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My youngest child

17 Feb 2017

My youngest child, the one the family has nicknamed ‘Bubs’, starts at USC in February.

And I can’t believe it.

Isn’t it just yesterday that I was dropping him to pre-school, sitting on a chair that was too small and helping him put his books in a little plastic slide out box which came out from under a miniscule desk? I placed his chair bag over the back of the chair. I had made his chair bag out of material he chose, with a blue duckling pattern, and I embroidered his name on the side just in case there were any other parents who had chosen the same material. I wanted to help ‘Bubs’ to find his way to his chair every day.

The school years have flown by in a daze of homework, birthday parties and presentation nights. Starting each year sitting covering books with contact (having a wine and a whine as I did, muttering something under my breath about the person who invented contact and their questionable parentage).

And now… Bubs is heading off to university.

I feel sort of uninvolved with the process. I can’t access his student details, because of privacy regulations. I can’t settle him into the classroom and put his books in the tidy tray for him. And I can’t direct him to play with the nicer kids in the sandpit, “sit next to this one for lunch, darling”, and hope that the right friendships will blossom.

He will need to do all those things for himself.

I tell myself he is too young, he’s not even an adult yet. He will be on his own. He knows nothing of life and the big world and stranger danger. Everyone else at uni is so much older. How will he survive without me? And with no chair bag to guide him.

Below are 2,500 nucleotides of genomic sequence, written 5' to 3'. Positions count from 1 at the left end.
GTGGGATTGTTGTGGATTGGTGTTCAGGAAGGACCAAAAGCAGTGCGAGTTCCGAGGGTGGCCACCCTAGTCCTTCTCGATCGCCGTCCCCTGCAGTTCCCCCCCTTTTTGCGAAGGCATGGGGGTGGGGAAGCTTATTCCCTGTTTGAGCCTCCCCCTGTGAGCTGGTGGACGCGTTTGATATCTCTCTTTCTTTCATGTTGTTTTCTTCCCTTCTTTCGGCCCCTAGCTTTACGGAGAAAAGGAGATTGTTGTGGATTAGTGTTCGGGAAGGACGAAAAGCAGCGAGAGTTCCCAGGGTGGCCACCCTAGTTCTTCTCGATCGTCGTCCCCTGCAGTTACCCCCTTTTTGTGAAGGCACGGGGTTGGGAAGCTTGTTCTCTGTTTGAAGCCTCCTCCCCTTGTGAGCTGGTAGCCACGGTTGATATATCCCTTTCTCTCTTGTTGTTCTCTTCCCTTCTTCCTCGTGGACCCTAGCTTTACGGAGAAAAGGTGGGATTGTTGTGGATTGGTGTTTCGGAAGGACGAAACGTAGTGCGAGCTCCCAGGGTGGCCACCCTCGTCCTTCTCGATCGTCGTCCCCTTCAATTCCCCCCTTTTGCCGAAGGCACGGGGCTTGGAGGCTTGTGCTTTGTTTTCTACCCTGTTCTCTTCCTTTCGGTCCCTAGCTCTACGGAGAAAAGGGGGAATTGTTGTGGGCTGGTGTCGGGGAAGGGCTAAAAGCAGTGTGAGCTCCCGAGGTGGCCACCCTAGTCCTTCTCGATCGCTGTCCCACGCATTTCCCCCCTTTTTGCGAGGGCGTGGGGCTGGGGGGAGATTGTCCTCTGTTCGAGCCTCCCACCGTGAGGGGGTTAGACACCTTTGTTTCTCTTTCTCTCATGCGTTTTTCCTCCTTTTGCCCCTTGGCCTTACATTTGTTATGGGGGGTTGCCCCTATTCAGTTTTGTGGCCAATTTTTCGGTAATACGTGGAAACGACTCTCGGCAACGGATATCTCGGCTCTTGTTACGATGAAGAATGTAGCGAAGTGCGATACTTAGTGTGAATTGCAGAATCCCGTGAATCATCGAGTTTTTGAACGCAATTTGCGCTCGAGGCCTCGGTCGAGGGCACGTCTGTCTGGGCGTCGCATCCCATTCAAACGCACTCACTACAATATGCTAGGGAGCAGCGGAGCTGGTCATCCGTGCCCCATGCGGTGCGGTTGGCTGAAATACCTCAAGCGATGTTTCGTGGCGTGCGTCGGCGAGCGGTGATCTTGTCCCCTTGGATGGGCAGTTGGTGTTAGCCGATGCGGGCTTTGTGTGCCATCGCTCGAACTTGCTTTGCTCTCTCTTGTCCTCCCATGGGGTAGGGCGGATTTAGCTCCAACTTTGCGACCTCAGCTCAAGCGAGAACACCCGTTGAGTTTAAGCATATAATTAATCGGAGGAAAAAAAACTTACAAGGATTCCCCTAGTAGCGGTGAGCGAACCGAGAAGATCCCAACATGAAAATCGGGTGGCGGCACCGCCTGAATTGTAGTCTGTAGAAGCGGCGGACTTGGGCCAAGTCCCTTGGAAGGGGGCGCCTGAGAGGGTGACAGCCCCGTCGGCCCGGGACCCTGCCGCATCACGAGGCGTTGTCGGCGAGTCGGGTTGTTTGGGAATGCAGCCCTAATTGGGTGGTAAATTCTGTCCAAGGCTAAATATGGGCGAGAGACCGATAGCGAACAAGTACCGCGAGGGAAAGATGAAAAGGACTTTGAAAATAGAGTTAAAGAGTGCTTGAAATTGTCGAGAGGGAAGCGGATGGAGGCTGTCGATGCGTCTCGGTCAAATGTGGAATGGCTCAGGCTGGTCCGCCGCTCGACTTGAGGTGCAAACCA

‘Bubs’ is actually the same age as I was when I first went to university. But he is much better prepared. He is going to a smaller university. He is better equipped to cope with self-paced study. He has visited USC on Open Days and used the library. And he has already had three siblings, and his mother, study at USC.

My first university was a huge campus which seemed to have a thousand buildings. Everyone else knew where they were going, but I spent my first few weeks struggling to find rooms and asking people where the toilet was. I met no students from my old school. And I was sure everyone was watching me as I walked from one side of the university to the other, trying to find that elusive tutorial room without resorting to stopping at a map.

Gradually, my life at university became familiar, and then after a month or so, I was less lost. Uni became first, ‘less stressful’, then ‘not too bad’ and then, almost imperceptibly, I loved uni. I loved the subjects, I loved my new friends, … I loved the whole experience. But it took a few subjects, a few lectures, a few tutorials – it took a while. And there were speedbumps along the way, but I learned as I got bruised and I called those things life experiences. I learned how to study and research and find things out for myself.

And Bubs will too.

Even without me there to guide him.

I still have that blue duckling material chair bag. And on his first day, I may just sneak it into his backpack.

Just in case he needs it!

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